Club Vita respond to the latest ONS longevity statistics

Steven Baxter, Head of Research and Development comments on the impact the latest longevity data from the ONS will have on Defined Benefit pension schemes and the outlook for future longevity improvements. 

“Trustees and sponsors of Defined Benefit pension schemes will be curious as to whether today’s ONS findings of flat-lining longevity spells good news for funding positions. In practice many will have been closely monitoring these emerging trends with their advisors. Ultimately Trustees have a regulatory requirement to set their life expectancy assumptions using prudent principles. A key question is how relevant this national population data is to pension scheme liabilities. Typically, 70% of a DB scheme’s membership will sit in the top third income bracket. Club Vita data shows that within this more affluent class, particularly affluent men, life expectancy continues to increase. As a result, I would urge caution to any DB Trustees considering assuming life expectancy is levelling off across all their membership.”

“There are three drivers which are most likely behind this recent slowdown in life expectancy. Firstly, the combination of our aging population increasing demand for health and care services at the same time that austerity measures have been restricting the available finances. Secondly, we’ve also had a series of bad winters – particularly cold or with virulent flu strains - which may have triggered a decline into frailty amongst the elderly and sadly premature death. Thirdly, most of the gains in life expectancy achieved in recent decades have arisen from dramatic falls in cardio-vascular deaths owing to smoking cessation and lifestyle changes. We may simply be reaching the end of this era and awaiting the next ‘wave’ of strong improvements as we rage war on cancer or Dementia.  For trustees and sponsors this means that there is considerable uncertainty on the short-term outlook – we may see several more years of low improvements or a reversion to strong improvements in relatively short order.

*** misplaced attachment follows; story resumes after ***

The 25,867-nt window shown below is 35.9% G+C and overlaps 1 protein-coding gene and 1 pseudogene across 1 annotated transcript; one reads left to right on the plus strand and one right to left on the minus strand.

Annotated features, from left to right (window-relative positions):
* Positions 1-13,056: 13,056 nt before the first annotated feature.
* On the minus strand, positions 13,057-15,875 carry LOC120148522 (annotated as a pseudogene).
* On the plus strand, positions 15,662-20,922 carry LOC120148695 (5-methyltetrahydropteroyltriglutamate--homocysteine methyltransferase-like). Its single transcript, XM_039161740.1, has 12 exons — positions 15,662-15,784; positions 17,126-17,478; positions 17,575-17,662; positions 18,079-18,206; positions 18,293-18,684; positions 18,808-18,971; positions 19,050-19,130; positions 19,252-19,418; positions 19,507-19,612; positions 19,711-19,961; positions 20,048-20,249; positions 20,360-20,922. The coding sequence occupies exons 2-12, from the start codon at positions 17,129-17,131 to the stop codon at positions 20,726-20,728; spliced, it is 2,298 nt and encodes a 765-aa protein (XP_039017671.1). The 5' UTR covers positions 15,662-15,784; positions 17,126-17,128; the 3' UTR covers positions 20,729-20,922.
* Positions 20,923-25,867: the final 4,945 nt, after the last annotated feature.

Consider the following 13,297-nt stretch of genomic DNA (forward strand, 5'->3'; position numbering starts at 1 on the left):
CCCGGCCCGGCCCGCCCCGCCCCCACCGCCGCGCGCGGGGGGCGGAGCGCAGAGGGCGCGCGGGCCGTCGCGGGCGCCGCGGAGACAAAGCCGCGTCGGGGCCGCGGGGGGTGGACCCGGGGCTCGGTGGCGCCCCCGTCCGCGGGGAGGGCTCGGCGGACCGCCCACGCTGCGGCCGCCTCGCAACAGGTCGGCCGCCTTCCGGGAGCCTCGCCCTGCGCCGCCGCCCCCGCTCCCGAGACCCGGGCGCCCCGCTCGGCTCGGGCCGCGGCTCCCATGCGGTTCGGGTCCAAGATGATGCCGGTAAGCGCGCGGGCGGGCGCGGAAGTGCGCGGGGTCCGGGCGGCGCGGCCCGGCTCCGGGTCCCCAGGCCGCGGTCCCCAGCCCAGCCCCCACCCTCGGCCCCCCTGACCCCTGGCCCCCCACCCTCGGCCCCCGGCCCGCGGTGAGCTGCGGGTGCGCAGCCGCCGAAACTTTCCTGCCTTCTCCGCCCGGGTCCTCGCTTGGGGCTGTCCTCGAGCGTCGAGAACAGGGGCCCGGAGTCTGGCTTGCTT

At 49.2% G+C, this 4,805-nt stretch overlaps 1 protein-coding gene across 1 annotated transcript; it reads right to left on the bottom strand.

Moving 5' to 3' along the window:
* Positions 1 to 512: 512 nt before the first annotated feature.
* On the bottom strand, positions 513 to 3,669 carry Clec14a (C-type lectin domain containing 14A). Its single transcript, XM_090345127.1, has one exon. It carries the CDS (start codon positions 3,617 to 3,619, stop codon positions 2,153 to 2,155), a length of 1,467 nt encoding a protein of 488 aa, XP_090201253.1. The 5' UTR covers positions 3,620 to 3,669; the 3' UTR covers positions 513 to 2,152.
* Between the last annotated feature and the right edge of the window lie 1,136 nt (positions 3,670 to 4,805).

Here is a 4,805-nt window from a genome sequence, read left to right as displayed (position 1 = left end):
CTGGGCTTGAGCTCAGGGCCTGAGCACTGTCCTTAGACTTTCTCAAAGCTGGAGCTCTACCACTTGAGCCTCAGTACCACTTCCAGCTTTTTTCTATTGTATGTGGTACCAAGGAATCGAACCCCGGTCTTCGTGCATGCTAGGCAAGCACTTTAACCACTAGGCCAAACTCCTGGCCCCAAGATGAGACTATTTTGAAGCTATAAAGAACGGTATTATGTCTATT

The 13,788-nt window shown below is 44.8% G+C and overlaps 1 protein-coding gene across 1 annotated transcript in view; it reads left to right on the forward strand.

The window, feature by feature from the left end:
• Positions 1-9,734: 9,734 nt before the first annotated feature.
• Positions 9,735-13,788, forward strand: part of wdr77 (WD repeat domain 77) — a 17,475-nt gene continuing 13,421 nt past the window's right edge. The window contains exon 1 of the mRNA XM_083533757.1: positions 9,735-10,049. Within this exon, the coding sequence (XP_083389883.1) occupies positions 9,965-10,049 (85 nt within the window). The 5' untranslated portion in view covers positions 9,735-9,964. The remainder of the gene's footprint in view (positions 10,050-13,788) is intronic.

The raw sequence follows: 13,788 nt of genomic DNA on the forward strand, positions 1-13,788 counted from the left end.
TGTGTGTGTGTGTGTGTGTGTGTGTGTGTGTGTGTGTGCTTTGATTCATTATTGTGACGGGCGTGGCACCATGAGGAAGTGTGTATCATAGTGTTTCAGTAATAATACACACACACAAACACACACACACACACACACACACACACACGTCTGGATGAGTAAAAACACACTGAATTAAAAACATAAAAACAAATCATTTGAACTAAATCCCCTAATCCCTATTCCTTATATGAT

“We shouldn’t forget that pension scheme obligations span many decades into the future. Longer term, medical innovations and the potential for lifestyle changes hold the potential for continued increases in life expectancy – after all the UK is a long way short of being world leaders in longevity.”

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